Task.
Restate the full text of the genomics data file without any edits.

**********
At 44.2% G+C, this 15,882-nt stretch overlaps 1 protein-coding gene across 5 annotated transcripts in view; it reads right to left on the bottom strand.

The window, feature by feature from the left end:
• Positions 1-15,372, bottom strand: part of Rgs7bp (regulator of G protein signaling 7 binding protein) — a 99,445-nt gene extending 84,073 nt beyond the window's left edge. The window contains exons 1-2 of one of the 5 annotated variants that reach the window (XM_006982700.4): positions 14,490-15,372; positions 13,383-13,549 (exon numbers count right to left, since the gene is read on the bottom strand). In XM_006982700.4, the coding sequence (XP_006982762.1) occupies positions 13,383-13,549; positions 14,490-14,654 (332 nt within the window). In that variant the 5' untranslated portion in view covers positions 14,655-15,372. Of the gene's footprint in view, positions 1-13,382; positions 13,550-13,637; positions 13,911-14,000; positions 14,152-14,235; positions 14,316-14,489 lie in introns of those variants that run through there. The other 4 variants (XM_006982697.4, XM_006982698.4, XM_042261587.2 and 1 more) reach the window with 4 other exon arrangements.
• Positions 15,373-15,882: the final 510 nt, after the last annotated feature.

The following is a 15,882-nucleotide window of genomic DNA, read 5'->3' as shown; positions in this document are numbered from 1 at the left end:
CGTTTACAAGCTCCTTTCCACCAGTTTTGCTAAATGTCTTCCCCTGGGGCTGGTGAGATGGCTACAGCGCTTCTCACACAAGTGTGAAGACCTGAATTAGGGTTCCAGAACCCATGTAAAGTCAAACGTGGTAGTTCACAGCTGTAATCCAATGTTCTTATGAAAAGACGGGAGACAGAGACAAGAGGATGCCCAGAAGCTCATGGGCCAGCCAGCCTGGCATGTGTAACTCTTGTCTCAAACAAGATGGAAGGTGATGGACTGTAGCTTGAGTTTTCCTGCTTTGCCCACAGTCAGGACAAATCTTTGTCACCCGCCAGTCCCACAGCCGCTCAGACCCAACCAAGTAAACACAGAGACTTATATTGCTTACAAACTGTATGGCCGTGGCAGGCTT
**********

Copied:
At 44.2% G+C, this 15,882-nt stretch overlaps 1 protein-coding gene across 5 annotated transcripts in view; it reads right to left on the bottom strand.

The window, feature by feature from the left end:
• Positions 1-15,372, bottom strand: part of Rgs7bp (regulator of G protein signaling 7 binding protein) — a 99,445-nt gene extending 84,073 nt beyond the window's left edge. The window contains exons 1-2 of one of the 5 annotated variants that reach the window (XM_006982700.4): positions 14,490-15,372; positions 13,383-13,549 (exon numbers count right to left, since the gene is read on the bottom strand). In XM_006982700.4, the coding sequence (XP_006982762.1) occupies positions 13,383-13,549; positions 14,490-14,654 (332 nt within the window). In that variant the 5' untranslated portion in view covers positions 14,655-15,372. Of the gene's footprint in view, positions 1-13,382; positions 13,550-13,637; positions 13,911-14,000; positions 14,152-14,235; positions 14,316-14,489 lie in introns of those variants that run through there. The other 4 variants (XM_006982697.4, XM_006982698.4, XM_042261587.2 and 1 more) reach the window with 4 other exon arrangements.
• Positions 15,373-15,882: the final 510 nt, after the last annotated feature.

The following is a 15,882-nucleotide window of genomic DNA, read 5'->3' as shown; positions in this document are numbered from 1 at the left end:
CGTTTACAAGCTCCTTTCCACCAGTTTTGCTAAATGTCTTCCCCTGGGGCTGGTGAGATGGCTACAGCGCTTCTCACACAAGTGTGAAGACCTGAATTAGGGTTCCAGAACCCATGTAAAGTCAAACGTGGTAGTTCACAGCTGTAATCCAATGTTCTTATGAAAAGACGGGAGACAGAGACAAGAGGATGCCCAGAAGCTCATGGGCCAGCCAGCCTGGCATGTGTAACTCTTGTCTCAAACAAGATGGAAGGTGATGGACTGTAGCTTGAGTTTTCCTGCTTTGCCCACAGTCAGGACAAATCTTTGTCACCCGCCAGTCCCACAGCCGCTCAGACCCAACCAAGTAAACACAGAGACTTATATTGCTTACAAACTGTATGGCCGTGGCAGGCTT